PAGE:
Point 1 – Understand that you alone know the problem
Point 2 – Understand that they probably know the best solution
Point 3 – Don’t be sold a solution
Point 4 – Don’t set a deadline, set milestones
Point 5 – Know your budget
Are you a good client for your freelance programmer? I hear both sides of this conversation from different friends. Freelancers complain that clients and potential clients just don’t have a clue. They feel the need to figure out what the client needs instead of listening to what the client wants. Clients complain that no matter how much they explain what they want, the developer is rarely listening and is usually just waiting to speak.
For the purposes of this article series, I will use the word developer when I mean freelance developer, internal development team or external development company. Most of these points apply to all three.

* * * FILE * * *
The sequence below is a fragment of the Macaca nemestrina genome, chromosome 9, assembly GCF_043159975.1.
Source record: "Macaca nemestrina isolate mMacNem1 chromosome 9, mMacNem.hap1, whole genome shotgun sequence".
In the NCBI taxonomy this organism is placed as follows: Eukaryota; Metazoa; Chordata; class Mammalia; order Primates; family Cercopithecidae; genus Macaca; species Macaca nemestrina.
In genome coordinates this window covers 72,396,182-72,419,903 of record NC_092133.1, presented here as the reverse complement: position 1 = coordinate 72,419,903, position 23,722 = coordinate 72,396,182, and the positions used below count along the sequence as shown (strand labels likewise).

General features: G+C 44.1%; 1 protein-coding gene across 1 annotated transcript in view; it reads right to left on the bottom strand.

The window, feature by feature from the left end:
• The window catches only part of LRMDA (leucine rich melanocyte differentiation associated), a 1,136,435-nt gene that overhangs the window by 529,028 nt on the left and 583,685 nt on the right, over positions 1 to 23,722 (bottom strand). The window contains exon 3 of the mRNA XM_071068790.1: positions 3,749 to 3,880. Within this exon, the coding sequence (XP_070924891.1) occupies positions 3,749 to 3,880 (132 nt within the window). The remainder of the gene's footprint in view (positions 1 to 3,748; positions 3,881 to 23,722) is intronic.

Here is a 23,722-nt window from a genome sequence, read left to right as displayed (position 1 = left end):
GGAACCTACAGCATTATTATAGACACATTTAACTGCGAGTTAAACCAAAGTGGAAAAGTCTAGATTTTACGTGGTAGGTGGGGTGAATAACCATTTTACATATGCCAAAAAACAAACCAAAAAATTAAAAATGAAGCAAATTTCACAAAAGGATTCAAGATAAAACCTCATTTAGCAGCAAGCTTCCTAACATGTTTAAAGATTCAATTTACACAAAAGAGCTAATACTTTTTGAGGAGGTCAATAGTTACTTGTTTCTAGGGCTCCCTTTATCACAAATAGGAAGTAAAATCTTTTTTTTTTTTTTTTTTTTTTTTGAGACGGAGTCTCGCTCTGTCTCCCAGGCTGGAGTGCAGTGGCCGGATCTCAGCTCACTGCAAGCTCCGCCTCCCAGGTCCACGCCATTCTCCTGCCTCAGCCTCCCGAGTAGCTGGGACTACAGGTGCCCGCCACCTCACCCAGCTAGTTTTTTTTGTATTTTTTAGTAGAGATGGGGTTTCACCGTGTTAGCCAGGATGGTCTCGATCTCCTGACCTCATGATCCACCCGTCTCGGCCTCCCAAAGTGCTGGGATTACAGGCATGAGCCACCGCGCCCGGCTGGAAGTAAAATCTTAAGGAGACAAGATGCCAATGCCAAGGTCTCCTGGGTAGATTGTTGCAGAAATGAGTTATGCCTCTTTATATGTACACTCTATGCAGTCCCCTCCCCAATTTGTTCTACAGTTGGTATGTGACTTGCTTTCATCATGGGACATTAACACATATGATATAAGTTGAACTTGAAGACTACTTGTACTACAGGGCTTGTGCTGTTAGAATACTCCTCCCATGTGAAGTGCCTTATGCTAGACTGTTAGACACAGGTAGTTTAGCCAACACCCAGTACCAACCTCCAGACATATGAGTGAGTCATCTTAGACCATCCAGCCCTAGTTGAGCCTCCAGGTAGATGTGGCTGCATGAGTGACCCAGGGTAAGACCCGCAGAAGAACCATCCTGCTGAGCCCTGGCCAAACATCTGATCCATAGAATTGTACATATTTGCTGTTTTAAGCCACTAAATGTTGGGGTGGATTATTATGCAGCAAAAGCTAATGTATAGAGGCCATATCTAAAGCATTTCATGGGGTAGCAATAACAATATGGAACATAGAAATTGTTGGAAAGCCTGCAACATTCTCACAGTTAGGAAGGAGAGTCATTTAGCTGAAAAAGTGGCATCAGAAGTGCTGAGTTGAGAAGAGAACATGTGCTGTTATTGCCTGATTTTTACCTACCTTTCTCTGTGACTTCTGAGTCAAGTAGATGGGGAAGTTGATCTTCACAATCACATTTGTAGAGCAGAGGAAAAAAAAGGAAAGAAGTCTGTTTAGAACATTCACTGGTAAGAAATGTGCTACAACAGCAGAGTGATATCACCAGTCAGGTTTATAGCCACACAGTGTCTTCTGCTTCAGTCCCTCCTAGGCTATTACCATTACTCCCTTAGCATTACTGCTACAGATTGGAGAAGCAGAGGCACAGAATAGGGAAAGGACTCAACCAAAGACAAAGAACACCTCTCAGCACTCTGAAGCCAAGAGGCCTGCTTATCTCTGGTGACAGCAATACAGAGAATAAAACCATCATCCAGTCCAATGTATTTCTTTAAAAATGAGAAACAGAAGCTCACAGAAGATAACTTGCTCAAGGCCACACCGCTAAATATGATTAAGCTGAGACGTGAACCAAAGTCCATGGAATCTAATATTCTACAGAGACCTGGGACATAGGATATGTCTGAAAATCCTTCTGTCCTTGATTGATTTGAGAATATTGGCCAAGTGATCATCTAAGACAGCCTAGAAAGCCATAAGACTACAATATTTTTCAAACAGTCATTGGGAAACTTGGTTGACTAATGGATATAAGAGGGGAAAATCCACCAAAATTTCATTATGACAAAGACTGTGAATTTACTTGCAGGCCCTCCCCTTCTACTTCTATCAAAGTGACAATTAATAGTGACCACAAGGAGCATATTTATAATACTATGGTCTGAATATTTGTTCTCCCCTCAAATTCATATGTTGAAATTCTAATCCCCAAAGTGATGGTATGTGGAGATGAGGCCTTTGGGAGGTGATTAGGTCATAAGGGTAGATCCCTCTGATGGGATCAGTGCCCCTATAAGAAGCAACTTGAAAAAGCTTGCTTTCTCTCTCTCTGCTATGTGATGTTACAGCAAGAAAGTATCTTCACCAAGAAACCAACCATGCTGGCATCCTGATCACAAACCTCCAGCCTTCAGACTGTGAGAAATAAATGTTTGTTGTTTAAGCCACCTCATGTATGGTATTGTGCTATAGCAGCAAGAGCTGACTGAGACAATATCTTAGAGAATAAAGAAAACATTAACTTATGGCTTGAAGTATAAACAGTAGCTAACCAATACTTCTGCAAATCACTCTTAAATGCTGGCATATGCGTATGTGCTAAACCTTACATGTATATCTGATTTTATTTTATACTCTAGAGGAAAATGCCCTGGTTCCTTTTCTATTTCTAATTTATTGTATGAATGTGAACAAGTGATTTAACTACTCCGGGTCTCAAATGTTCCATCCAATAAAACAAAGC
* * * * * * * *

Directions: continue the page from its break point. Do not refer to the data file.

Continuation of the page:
Do the paperwork
Good fences make good neighbors just as good contracts make for good developer/client relations. At the very least your agreement with your developer should contain a complete description – in non-vague terms – of each feature to be built as well as a paragraph description of the overall project. Remember if it is not described in this document, your developer will nt build it. Read it over carefully; don’t assume they mean “shopping cart with UPS, FedEx and DHL shipping options” if it just says “shopping cart”. The contract should describe exactly what is to be built, how much you are willing to pay and a payment schedule tied to features or milestones. If negotiating the contract with your developer is a hassle, consider it your last opportunity to walk away and find another developer.
Until next time,
I <3 |<